Elsewhere in the ruling, the judge observed, “After almost fifty years of uniform regulation, ATF, via the Final Rule, now purports to expand the terms ‘frame’ and ‘receiver,’ as they were understood in 1968, to include changes in firearms in modern times. But the meanings of statutes do not change with the times…ATF’s inclusion now of “partially complete, disassembled, or nonfunctional” frames and receivers materially deviates from past definitions of these words to encompass items that were not originally understood to fall within the ambit of the GCA…As such, the proposed definition is an impermissible extension of the statutory text approved by Congress.”
A couple of pages later, Judge Engelhardt bluntly states:
There is also a clear logical flaw in ATF’s proposal. As written, the Final Rule states that the phrase “frame or receiver” includes things that are admittedly not yet frames or receivers but that can easily become frames or receivers—in other words: parts. As the district court put it, under the Final Rule, “ATF may properly regulate a component as a ‘frame or receiver’ even after ATF determines that the component in question is not a frame or receiver.”…Such a proposition defies logic: ‘a part cannot be both not yet a receiver and a receiver at the same time.’
Then comes Judge Oldham’s concurring opinion, and he quickly cuts to the heart of what appears to be the intent of ATF’s change of the rule.
ATF’s overarching goal in the Final Rule is to replace a clear, bright line rule with a vague, indeterminate, multi-factor balancing test,” Judge Oldham stated. “ATF’s rationale: The new uncertainty will act like a Sword of Damocles hanging over the heads of American gun owners. Private gunmaking is steeped in history and tradition, dating back to long before the Founding. Millions of law-abiding Americans work on gun frames and receivers every year. In those pursuits, law-abiding Americans (and the law-abiding gun companies that serve them) rely on longstanding regulatory certainty to avoid falling afoul of federal gun laws. But if ATF can destroy that certainty, it hopes law-abiding Americans will abandon tradition rather than risk the ruinous felony prosecutions that come with violating the new, nebulous, impossible-to-predict Final Rule. (Emphasis added.)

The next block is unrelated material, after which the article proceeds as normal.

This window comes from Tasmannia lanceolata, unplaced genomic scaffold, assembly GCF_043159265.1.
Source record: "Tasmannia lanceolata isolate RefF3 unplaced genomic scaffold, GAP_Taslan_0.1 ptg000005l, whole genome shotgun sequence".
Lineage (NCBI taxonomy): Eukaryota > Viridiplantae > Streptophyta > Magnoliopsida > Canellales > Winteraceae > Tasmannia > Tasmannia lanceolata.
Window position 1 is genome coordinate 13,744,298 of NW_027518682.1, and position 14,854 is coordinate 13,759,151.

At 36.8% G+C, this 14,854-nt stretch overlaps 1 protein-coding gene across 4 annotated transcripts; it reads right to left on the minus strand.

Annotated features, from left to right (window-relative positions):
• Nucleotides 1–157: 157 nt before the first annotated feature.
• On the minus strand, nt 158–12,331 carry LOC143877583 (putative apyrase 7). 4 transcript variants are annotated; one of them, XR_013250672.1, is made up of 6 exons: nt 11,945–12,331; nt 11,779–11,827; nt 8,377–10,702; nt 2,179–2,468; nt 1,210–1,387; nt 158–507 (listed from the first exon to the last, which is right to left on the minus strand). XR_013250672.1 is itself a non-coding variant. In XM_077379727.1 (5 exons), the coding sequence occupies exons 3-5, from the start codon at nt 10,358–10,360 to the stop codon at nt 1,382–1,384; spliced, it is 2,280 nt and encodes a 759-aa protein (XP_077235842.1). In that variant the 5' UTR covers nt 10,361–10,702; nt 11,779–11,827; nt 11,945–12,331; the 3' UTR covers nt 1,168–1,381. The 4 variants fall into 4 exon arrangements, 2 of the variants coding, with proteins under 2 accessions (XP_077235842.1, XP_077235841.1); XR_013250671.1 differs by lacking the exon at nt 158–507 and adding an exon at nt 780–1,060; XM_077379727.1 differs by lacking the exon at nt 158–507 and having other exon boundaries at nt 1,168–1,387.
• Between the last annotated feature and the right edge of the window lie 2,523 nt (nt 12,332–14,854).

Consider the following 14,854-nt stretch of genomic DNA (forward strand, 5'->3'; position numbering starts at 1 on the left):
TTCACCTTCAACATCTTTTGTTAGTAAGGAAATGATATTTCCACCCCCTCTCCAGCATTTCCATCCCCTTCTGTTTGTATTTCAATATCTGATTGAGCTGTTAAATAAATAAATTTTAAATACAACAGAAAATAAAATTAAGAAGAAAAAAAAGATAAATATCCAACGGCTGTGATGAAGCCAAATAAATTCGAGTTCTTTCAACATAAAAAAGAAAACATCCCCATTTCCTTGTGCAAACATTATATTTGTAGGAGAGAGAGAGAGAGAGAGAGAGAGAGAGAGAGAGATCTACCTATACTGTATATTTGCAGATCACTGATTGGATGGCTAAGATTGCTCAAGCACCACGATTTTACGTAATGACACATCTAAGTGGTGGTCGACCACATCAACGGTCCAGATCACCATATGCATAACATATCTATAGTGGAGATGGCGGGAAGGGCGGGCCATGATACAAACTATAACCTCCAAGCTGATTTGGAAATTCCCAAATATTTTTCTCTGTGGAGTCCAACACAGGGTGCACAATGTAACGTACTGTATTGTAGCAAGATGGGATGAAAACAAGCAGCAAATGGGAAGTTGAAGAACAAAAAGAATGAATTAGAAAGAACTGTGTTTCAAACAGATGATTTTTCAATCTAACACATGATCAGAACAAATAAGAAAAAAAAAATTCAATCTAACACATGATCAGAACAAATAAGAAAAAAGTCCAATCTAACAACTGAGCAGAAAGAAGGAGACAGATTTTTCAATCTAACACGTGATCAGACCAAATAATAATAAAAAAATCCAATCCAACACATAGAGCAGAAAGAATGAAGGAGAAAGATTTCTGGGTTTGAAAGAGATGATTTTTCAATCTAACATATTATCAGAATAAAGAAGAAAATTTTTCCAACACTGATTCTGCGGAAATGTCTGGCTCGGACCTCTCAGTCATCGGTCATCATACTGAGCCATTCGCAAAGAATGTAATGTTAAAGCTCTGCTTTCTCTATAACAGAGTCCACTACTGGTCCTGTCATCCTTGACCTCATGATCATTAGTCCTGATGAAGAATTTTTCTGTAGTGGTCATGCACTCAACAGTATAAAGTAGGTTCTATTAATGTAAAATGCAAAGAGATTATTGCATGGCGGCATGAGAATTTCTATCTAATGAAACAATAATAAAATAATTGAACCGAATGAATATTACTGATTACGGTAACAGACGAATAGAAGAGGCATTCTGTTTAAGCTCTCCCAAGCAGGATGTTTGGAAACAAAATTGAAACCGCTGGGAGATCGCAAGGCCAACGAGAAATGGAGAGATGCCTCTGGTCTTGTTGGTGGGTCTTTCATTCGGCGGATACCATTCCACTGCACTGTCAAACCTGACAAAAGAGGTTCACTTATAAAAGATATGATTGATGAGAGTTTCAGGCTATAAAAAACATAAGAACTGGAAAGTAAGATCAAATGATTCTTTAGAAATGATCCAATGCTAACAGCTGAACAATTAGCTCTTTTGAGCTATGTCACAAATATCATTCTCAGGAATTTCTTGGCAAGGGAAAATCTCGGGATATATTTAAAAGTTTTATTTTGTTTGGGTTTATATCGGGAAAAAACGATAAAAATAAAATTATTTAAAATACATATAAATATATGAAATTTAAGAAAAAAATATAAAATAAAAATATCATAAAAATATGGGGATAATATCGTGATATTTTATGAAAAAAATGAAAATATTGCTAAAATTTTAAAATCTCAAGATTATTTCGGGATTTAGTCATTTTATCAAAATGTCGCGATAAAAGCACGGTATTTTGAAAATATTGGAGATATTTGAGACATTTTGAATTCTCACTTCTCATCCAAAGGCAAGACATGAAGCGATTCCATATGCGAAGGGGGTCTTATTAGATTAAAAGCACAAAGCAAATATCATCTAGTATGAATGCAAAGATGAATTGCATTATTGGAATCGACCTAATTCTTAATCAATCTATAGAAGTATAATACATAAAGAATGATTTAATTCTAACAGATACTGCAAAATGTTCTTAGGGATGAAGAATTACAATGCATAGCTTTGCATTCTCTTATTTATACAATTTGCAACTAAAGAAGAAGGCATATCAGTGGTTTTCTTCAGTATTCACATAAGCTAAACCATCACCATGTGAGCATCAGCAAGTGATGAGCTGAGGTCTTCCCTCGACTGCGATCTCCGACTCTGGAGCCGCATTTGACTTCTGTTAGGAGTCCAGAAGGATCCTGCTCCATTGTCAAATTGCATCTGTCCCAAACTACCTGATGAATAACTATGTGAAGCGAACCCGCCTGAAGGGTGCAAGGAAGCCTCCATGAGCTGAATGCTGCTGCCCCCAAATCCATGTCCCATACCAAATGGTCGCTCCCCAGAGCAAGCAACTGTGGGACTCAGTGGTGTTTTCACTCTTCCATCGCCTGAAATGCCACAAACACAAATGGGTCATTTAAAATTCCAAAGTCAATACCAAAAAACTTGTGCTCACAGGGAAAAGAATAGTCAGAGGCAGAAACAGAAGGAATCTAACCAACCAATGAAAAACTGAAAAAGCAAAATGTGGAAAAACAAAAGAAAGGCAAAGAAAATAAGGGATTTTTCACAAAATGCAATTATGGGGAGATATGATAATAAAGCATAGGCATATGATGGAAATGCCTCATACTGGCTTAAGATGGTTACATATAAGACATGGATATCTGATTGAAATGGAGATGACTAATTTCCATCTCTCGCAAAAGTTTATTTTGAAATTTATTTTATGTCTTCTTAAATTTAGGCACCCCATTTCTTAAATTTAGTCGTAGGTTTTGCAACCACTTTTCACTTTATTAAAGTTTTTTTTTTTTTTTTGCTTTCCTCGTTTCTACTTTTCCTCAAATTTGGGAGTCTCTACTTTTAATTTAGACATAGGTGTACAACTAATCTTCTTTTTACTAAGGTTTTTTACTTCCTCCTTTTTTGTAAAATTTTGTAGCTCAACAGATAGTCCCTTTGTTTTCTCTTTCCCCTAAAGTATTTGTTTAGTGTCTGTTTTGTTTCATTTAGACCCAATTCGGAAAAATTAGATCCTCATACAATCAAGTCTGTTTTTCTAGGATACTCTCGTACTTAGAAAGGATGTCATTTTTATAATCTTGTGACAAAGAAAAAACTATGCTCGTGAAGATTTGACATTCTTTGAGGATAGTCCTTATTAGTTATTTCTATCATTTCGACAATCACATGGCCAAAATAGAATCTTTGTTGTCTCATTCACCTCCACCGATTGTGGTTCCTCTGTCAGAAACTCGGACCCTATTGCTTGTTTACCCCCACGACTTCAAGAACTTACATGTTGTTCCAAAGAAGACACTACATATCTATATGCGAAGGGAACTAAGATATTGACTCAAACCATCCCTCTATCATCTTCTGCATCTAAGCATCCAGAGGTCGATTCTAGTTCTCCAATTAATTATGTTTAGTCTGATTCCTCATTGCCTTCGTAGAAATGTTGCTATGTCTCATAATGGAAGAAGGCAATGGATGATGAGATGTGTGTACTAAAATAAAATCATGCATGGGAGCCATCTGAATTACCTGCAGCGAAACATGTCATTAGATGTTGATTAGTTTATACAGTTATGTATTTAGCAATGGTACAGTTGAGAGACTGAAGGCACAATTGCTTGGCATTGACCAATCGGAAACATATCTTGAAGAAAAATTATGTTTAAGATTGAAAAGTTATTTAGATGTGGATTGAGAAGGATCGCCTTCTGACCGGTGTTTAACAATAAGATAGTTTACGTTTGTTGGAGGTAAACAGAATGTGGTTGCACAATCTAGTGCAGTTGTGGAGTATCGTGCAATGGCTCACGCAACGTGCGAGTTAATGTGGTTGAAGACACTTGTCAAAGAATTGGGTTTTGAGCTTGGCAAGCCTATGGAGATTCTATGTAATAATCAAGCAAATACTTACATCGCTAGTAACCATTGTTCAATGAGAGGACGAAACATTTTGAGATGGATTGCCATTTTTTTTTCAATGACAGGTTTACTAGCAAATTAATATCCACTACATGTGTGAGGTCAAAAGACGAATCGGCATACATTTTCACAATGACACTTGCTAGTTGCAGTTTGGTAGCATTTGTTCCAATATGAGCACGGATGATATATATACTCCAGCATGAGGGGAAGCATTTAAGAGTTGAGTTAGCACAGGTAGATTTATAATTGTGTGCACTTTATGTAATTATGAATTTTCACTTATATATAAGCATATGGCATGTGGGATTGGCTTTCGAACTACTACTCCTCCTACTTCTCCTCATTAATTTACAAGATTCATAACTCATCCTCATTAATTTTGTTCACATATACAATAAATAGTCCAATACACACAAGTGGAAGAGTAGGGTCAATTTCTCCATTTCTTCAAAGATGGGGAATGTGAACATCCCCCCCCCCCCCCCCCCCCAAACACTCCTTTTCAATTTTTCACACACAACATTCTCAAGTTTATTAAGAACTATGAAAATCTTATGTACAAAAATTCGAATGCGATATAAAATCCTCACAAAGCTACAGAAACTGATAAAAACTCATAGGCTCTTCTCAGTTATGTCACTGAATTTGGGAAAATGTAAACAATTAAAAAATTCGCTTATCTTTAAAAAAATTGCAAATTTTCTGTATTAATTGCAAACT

A few pages later, in his recounting of the 1968 GCA’s history, Oldham wrote:
Congress has done nothing to change the statutory definition of “firearm” or “frame or receiver” since 1968. And for 54 years, the regulatory text stayed the same too. Then in 2022, without any direction or authorization from Congress, ATF changed everything.
This all happened on President Joe Biden’s watch, and many in the firearms community are convinced this rule change is just another manifestation of the president’s war on guns, which has been going on since he arrived inside the Beltway 50 years ago.
Biden is a perennial gun prohibitionist, and with each setback in court, he seems to double down. As the country heads into 2024, it remains to be seen just how far the Biden administration will push its agenda of citizen disarmament.